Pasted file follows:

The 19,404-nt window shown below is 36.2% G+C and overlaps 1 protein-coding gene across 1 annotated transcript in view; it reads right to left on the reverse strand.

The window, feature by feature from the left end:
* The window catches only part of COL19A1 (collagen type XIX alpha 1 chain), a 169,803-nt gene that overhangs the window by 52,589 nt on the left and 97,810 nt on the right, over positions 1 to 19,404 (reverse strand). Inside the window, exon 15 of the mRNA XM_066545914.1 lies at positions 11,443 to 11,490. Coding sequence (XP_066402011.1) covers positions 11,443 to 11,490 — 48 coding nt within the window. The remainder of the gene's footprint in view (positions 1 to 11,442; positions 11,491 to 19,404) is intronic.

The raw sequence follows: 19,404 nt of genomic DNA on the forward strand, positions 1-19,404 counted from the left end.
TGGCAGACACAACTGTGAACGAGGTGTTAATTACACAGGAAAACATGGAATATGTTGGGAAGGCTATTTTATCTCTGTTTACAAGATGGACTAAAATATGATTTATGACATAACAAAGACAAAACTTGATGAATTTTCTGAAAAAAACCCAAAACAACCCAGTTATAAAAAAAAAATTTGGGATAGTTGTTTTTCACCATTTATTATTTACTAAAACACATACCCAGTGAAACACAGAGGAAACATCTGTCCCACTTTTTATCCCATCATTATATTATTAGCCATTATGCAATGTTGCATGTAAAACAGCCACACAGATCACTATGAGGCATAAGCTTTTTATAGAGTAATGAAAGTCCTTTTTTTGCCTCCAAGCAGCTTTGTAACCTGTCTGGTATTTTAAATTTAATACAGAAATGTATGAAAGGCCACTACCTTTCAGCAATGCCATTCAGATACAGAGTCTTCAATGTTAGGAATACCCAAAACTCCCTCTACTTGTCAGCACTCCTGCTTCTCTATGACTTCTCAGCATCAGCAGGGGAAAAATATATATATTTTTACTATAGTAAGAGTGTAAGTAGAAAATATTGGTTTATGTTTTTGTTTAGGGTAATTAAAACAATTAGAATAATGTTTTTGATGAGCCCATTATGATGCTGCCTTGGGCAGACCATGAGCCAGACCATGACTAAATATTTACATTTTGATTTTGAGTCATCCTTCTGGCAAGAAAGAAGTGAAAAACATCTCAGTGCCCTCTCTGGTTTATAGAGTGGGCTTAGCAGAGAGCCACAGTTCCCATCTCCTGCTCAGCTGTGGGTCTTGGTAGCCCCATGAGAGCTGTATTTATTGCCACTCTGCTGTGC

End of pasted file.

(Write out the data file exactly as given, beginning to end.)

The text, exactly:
The 19,404-nt window shown below is 36.2% G+C and overlaps 1 protein-coding gene across 1 annotated transcript in view; it reads right to left on the reverse strand.

The window, feature by feature from the left end:
* The window catches only part of COL19A1 (collagen type XIX alpha 1 chain), a 169,803-nt gene that overhangs the window by 52,589 nt on the left and 97,810 nt on the right, over positions 1 to 19,404 (reverse strand). Inside the window, exon 15 of the mRNA XM_066545914.1 lies at positions 11,443 to 11,490. Coding sequence (XP_066402011.1) covers positions 11,443 to 11,490 — 48 coding nt within the window. The remainder of the gene's footprint in view (positions 1 to 11,442; positions 11,491 to 19,404) is intronic.

The raw sequence follows: 19,404 nt of genomic DNA on the forward strand, positions 1-19,404 counted from the left end.
TGGCAGACACAACTGTGAACGAGGTGTTAATTACACAGGAAAACATGGAATATGTTGGGAAGGCTATTTTATCTCTGTTTACAAGATGGACTAAAATATGATTTATGACATAACAAAGACAAAACTTGATGAATTTTCTGAAAAAAACCCAAAACAACCCAGTTATAAAAAAAAAATTTGGGATAGTTGTTTTTCACCATTTATTATTTACTAAAACACATACCCAGTGAAACACAGAGGAAACATCTGTCCCACTTTTTATCCCATCATTATATTATTAGCCATTATGCAATGTTGCATGTAAAACAGCCACACAGATCACTATGAGGCATAAGCTTTTTATAGAGTAATGAAAGTCCTTTTTTTGCCTCCAAGCAGCTTTGTAACCTGTCTGGTATTTTAAATTTAATACAGAAATGTATGAAAGGCCACTACCTTTCAGCAATGCCATTCAGATACAGAGTCTTCAATGTTAGGAATACCCAAAACTCCCTCTACTTGTCAGCACTCCTGCTTCTCTATGACTTCTCAGCATCAGCAGGGGAAAAATATATATATTTTTACTATAGTAAGAGTGTAAGTAGAAAATATTGGTTTATGTTTTTGTTTAGGGTAATTAAAACAATTAGAATAATGTTTTTGATGAGCCCATTATGATGCTGCCTTGGGCAGACCATGAGCCAGACCATGACTAAATATTTACATTTTGATTTTGAGTCATCCTTCTGGCAAGAAAGAAGTGAAAAACATCTCAGTGCCCTCTCTGGTTTATAGAGTGGGCTTAGCAGAGAGCCACAGTTCCCATCTCCTGCTCAGCTGTGGGTCTTGGTAGCCCCATGAGAGCTGTATTTATTGCCACTCTGCTGTGC